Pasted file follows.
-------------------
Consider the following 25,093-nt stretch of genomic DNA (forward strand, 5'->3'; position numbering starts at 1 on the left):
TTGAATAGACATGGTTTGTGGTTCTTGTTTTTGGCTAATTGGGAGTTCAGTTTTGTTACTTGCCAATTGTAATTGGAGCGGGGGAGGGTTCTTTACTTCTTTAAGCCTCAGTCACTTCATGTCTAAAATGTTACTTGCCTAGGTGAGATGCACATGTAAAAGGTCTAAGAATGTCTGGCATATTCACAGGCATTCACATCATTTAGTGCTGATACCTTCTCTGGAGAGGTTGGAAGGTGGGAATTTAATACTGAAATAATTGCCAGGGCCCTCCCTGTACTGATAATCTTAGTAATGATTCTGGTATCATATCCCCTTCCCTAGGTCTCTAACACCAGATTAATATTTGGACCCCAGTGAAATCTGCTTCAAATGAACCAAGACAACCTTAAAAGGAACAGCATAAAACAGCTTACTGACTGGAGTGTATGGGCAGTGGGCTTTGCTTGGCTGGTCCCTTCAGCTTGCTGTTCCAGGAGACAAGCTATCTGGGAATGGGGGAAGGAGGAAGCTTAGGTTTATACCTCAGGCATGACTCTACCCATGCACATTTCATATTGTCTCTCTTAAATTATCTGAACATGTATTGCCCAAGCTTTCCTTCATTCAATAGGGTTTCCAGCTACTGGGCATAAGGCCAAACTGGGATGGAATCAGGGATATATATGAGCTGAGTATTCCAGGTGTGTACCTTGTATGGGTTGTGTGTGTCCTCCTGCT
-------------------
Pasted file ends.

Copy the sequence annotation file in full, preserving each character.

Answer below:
Consider the following 25,093-nt stretch of genomic DNA (forward strand, 5'->3'; position numbering starts at 1 on the left):
TTGAATAGACATGGTTTGTGGTTCTTGTTTTTGGCTAATTGGGAGTTCAGTTTTGTTACTTGCCAATTGTAATTGGAGCGGGGGAGGGTTCTTTACTTCTTTAAGCCTCAGTCACTTCATGTCTAAAATGTTACTTGCCTAGGTGAGATGCACATGTAAAAGGTCTAAGAATGTCTGGCATATTCACAGGCATTCACATCATTTAGTGCTGATACCTTCTCTGGAGAGGTTGGAAGGTGGGAATTTAATACTGAAATAATTGCCAGGGCCCTCCCTGTACTGATAATCTTAGTAATGATTCTGGTATCATATCCCCTTCCCTAGGTCTCTAACACCAGATTAATATTTGGACCCCAGTGAAATCTGCTTCAAATGAACCAAGACAACCTTAAAAGGAACAGCATAAAACAGCTTACTGACTGGAGTGTATGGGCAGTGGGCTTTGCTTGGCTGGTCCCTTCAGCTTGCTGTTCCAGGAGACAAGCTATCTGGGAATGGGGGAAGGAGGAAGCTTAGGTTTATACCTCAGGCATGACTCTACCCATGCACATTTCATATTGTCTCTCTTAAATTATCTGAACATGTATTGCCCAAGCTTTCCTTCATTCAATAGGGTTTCCAGCTACTGGGCATAAGGCCAAACTGGGATGGAATCAGGGATATATATGAGCTGAGTATTCCAGGTGTGTACCTTGTATGGGTTGTGTGTGTCCTCCTGCT